If the bike were mine (dream on), I’d follow the seller’s advice and stick on a set of 17s and call it good. If you keep it on two wheels, the 851 is a blue-chip collector ride and should gather value even if it isn’t a garage queen.

Featured listing: 1988 Ducati 851 Tricolore!
Ducati July 13, 2018 posted by

Little SPO: 1993 Ducati 888 SPO for Sale

To me, the very names for cars and bikes are simple, to the point. Leganza? What the hell’s a Leganza? Or a Spectra? But a GTO, or… a GTO? That just sounds cool. Thunderace sounds kind of silly, but R1M? That just exudes confidence. Even with a naturally cool-sounding language at their disposal, the Italians know that simpler is usually better, and that the sexiest motorcycles don’t need silly, made-up names: simple, blunt, alpha-numeric designations suggest a no-need-to-brag confidence. It’s like a special code, and Ducati 888 SPO is basically shorthand for speed.

An evolution of the earlier 851, the liquid-cooled, four-valve 888 was the epitome of “truth in advertising.” Displacing 888cc, Ducati’s big v-twin was meant to take the fight to the Japanese Big Four in production-based racing, move them into the modern era, and allow them to compete at top levels of the sport. Sure, the Pantah provided the foundation four the new liquid-cooled engine, but there’s no way a two-valve, air-cooled v-twin was going to have a ghost of a chance against the inline fours in World Superbike and AMA racing, and Ducati’s success in those series brought them back to prominence on the world stage.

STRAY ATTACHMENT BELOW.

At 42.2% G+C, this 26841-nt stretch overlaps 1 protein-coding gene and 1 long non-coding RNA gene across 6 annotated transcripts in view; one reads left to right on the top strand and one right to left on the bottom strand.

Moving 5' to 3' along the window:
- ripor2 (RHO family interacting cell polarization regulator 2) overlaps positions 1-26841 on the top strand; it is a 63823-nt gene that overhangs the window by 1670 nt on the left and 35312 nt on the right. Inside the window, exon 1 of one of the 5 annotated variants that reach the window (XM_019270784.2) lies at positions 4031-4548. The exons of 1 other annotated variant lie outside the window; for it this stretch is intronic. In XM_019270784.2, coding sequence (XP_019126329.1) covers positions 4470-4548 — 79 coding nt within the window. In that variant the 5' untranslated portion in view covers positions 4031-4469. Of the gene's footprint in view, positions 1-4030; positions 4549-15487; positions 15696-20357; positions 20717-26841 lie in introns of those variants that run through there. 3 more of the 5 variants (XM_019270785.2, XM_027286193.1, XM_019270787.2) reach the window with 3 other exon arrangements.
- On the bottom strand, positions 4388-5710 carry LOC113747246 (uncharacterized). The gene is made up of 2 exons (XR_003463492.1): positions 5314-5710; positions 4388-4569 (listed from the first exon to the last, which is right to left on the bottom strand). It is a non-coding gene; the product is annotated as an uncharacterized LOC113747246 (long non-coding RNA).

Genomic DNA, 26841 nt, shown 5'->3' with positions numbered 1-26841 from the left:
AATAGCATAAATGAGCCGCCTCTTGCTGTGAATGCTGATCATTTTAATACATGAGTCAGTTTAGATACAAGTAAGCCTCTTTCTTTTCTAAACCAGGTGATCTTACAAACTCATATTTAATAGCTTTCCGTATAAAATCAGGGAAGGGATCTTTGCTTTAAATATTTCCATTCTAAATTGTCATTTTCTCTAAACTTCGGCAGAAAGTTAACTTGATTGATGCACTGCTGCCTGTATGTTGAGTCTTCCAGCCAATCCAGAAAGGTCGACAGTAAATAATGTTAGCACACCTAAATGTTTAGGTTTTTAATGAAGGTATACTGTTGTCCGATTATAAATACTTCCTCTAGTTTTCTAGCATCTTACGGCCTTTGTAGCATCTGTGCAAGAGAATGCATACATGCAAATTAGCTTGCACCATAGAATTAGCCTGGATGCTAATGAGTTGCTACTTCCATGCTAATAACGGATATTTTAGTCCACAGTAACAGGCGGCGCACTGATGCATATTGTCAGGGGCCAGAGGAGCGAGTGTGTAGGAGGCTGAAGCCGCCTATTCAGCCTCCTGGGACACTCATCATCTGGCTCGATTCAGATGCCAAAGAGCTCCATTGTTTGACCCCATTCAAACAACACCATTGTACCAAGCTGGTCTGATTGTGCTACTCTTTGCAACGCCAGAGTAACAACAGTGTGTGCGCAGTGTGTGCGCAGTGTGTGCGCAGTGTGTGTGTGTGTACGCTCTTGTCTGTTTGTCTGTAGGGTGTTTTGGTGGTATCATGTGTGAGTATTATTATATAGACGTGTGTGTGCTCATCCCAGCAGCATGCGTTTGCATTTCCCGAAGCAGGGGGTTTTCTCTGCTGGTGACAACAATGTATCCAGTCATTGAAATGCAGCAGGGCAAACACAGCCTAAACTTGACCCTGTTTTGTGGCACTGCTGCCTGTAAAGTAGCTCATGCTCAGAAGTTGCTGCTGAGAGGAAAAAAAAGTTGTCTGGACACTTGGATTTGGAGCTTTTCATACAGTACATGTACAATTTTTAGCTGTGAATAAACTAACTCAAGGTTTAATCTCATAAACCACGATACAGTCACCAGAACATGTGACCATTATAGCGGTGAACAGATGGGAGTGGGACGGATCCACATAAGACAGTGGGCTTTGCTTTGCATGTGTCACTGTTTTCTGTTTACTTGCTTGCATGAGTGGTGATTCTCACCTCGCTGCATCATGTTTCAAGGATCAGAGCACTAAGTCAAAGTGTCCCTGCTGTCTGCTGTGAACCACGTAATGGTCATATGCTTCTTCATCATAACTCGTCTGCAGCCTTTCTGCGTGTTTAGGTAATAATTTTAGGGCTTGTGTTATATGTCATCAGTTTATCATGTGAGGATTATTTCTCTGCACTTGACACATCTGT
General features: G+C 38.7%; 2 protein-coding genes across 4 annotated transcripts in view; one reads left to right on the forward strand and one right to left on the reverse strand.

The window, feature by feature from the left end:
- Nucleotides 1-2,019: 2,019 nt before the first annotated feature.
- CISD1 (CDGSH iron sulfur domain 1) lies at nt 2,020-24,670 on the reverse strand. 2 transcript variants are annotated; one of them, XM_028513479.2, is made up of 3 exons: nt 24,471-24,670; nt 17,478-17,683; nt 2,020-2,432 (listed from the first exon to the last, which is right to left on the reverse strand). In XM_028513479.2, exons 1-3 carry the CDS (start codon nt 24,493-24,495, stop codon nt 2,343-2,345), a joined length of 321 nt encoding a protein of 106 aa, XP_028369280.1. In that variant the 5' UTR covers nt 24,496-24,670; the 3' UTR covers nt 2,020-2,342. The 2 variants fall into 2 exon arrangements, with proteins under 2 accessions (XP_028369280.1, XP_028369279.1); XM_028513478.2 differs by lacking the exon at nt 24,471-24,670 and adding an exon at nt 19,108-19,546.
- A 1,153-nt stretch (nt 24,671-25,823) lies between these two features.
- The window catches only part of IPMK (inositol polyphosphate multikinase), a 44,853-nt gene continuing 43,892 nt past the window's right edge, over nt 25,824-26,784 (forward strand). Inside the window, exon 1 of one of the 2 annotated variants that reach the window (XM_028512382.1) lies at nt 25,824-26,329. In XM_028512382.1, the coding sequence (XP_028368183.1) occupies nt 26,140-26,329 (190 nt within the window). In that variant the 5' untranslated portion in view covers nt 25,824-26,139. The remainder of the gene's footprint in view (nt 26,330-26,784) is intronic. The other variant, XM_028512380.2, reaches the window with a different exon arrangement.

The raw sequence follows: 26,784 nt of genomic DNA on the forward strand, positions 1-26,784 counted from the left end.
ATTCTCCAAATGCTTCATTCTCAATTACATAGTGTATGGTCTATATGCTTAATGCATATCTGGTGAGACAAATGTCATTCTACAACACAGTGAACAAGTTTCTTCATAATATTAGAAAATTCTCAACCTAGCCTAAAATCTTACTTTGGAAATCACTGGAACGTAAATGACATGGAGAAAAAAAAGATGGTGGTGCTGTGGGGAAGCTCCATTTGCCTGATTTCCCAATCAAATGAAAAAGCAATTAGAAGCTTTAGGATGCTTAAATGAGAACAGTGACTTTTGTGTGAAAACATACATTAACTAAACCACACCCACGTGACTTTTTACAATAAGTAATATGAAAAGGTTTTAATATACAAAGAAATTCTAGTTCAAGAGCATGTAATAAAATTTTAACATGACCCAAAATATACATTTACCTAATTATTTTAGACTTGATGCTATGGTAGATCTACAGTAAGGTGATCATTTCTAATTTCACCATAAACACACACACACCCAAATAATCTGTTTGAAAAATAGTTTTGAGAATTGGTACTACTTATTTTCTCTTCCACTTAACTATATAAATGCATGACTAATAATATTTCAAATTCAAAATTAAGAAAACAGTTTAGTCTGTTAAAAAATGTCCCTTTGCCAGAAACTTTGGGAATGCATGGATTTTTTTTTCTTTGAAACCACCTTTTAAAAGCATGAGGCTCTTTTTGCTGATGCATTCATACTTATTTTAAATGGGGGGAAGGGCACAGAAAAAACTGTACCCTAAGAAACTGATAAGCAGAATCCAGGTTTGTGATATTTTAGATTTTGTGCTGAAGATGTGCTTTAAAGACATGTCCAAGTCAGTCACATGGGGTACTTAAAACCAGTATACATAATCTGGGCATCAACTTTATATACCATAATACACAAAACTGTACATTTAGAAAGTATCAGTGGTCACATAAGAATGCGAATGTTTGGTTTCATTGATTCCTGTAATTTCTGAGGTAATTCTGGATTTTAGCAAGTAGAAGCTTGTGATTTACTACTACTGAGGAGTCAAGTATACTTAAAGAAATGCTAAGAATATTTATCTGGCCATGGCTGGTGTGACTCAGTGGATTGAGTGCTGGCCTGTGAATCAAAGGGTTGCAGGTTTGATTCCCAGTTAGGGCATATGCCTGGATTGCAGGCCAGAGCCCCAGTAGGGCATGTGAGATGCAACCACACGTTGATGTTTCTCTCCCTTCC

Over in Europe, they got the standard 888 Strada and the higher-performance 888 SP5. But the SP5 wasn’t road-legal here, so we got a sort of halfway step between the two that was dubbed the SPO or Sport Production Omologato. It was distinguished by the solo tail, high-mount exhaust, and an Öhlins shock with adjustable ride-height. Unlike the SP5, the SPO used a steel subframe instead of a lightweight aluminum one.

Look, if you’ve been waiting since my first paragraph to tell me how I’m wrong and that some cool bike names exist, go right ahead. It’s not like I’m going to disagree that exceptions exist: Superleggera springs immediately to mind. But I still say that 888 SPO is a name that is aging better than Fireblade. On that note, it is kind of odd that here in the USA, land of the Vortec V6 and the Blue Flame Six, we got the CBR instead of the Fireblade and the YZF1000R instead of the Thunderace… So I guess we like our car-related names silly but our bike names [mostly] serious.

From the original eBay listing: 1993 Ducati 888 SPO for Sale

This is a near mint 888 SPO 1993 model. Needs nothing, belts and service were done, starts and rides wonderfully, new battery, just downsizing my collection. One flaw on the number one decal. Runs like new, good tires, needs nothing. It needs to go to a 888 lover. Pics say everything. About 13,000 miles which may change if I decide to take a hop. I reserve the right to cancel the auction the bike is for sale locally in the Fort Worth, TX area.

Cash sale, no endless emails or pen pal questions… This is the real deal and a great bike!

Thanks for looking